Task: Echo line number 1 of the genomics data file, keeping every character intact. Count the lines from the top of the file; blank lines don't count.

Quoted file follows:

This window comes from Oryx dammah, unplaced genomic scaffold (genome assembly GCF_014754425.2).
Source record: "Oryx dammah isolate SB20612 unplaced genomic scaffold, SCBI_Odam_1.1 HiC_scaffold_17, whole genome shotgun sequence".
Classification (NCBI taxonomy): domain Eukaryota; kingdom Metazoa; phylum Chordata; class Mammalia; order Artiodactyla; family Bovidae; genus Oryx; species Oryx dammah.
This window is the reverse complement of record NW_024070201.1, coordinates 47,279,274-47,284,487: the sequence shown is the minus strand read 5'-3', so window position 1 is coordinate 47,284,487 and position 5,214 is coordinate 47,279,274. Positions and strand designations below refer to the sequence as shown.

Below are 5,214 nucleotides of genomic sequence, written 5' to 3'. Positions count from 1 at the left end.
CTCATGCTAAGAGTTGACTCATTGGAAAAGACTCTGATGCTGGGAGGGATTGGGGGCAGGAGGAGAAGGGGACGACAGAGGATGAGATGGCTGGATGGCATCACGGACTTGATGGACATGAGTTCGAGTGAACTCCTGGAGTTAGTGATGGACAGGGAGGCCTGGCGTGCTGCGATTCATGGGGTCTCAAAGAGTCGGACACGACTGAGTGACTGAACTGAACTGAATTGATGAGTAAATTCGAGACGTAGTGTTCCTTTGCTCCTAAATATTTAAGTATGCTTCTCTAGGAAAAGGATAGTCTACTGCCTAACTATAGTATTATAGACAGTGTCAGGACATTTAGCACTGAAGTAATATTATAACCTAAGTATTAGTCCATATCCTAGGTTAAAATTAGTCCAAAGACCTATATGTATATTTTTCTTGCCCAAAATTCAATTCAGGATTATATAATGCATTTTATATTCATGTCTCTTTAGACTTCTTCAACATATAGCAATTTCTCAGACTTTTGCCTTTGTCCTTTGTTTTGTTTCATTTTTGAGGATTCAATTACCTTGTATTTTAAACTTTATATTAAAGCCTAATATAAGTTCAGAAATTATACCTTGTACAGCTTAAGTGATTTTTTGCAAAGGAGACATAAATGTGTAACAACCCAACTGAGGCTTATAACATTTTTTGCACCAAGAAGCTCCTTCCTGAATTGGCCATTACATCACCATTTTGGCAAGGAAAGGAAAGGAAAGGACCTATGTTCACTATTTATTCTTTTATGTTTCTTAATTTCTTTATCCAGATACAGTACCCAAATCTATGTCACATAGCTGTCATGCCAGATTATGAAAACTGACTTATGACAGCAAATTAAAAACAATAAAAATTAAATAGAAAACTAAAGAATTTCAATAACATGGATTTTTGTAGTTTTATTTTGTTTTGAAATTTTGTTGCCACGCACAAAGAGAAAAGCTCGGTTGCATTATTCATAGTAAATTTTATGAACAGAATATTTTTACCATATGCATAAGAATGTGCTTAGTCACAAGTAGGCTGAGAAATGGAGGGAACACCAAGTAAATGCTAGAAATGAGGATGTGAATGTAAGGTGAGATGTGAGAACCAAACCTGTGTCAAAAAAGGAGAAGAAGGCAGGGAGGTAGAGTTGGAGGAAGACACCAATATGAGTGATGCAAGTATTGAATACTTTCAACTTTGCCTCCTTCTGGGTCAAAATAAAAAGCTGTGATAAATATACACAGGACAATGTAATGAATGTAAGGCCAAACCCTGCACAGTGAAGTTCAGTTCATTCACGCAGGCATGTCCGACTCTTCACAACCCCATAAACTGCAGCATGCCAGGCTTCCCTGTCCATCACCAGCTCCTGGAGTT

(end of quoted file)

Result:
This window comes from Oryx dammah, unplaced genomic scaffold (genome assembly GCF_014754425.2).